• Finally, top-level research is one of the best quality assurance mechanisms for classroom teaching. It is undeniable that researchers who contribute to pushing the frontiers of knowledge in their respective field understand their subject at an expert level. In addition, to face the many difficulties and obstacles in publishing top-tier research, a researcher must be fairly enthusiastic about his or her area of specialisation. We cannot think of a person better suited to spark interest in the classroom about a particular subject than an enthusiastic expert who enables students to develop a deep and firm understanding of a particular field.

    Complementary to this is the idea that intelligent people wish to be taught by other intelligent people. In order to satisfy the demand of the most sophisticated students and participants, schools must attract the smartest faculty – in other words, the experts in their fields.

    For these reasons, Frankfurt School values “just another Econometrica paper” with no fuss attached quite as much as research deemed as being highly impactful. Instead of pushing for research that generates the greatest waves, Frankfurt School does not indicate how impactful research should be.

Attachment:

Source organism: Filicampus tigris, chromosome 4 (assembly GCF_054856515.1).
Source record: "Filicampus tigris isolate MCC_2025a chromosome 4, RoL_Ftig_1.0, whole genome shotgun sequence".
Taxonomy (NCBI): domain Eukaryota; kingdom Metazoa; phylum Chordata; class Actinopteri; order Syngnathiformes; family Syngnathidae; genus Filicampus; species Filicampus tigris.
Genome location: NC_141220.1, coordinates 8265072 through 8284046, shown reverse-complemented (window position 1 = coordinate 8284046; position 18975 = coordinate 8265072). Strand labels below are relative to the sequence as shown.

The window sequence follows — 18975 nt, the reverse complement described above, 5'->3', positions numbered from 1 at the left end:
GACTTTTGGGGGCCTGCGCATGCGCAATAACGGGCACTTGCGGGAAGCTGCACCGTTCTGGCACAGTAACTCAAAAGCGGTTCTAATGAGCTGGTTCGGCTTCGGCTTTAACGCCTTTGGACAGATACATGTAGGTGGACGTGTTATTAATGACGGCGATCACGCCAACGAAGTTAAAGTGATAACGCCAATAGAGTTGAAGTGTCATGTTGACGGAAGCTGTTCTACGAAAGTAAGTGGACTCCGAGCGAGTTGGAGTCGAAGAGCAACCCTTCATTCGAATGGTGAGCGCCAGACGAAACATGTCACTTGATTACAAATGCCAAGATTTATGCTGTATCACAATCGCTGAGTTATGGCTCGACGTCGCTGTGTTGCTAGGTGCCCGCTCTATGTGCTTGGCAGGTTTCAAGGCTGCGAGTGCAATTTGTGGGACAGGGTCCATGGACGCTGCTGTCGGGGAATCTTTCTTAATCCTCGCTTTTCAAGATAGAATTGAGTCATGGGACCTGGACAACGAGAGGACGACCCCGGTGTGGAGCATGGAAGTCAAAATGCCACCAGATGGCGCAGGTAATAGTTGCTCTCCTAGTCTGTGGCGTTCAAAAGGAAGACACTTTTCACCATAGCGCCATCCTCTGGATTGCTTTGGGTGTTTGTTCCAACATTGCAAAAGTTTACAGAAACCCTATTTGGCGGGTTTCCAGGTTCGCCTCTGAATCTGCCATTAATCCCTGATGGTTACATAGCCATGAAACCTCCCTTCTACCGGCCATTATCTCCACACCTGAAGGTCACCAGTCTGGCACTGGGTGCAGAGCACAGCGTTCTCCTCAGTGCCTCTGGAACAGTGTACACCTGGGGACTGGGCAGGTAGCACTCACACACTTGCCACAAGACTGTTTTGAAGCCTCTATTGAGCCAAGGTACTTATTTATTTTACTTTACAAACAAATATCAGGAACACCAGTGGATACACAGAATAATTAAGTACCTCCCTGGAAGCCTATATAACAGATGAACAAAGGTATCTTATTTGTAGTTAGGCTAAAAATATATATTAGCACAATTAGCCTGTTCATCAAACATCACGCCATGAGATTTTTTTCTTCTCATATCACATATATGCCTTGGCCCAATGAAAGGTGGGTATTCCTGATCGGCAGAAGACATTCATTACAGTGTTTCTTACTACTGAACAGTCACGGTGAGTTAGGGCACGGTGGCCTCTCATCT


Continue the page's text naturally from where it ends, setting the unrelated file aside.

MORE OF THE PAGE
Naturally some rigorous research makes headlines in public media and has a noteworthy impact on society, particularly when it concerns issues such as health or sports.

    For example, a 2016 study by Frankfurt School’s Professor Eberhard Feess of more than 4,000 Bundesliga football matches found that referees systematically err in favour of well-known teams, a finding that received considerable media coverage in football-loving Germany and beyond. In this case, the greater impact of this research is its potential to influence German rules concerning the use of video material in refereeing decisions.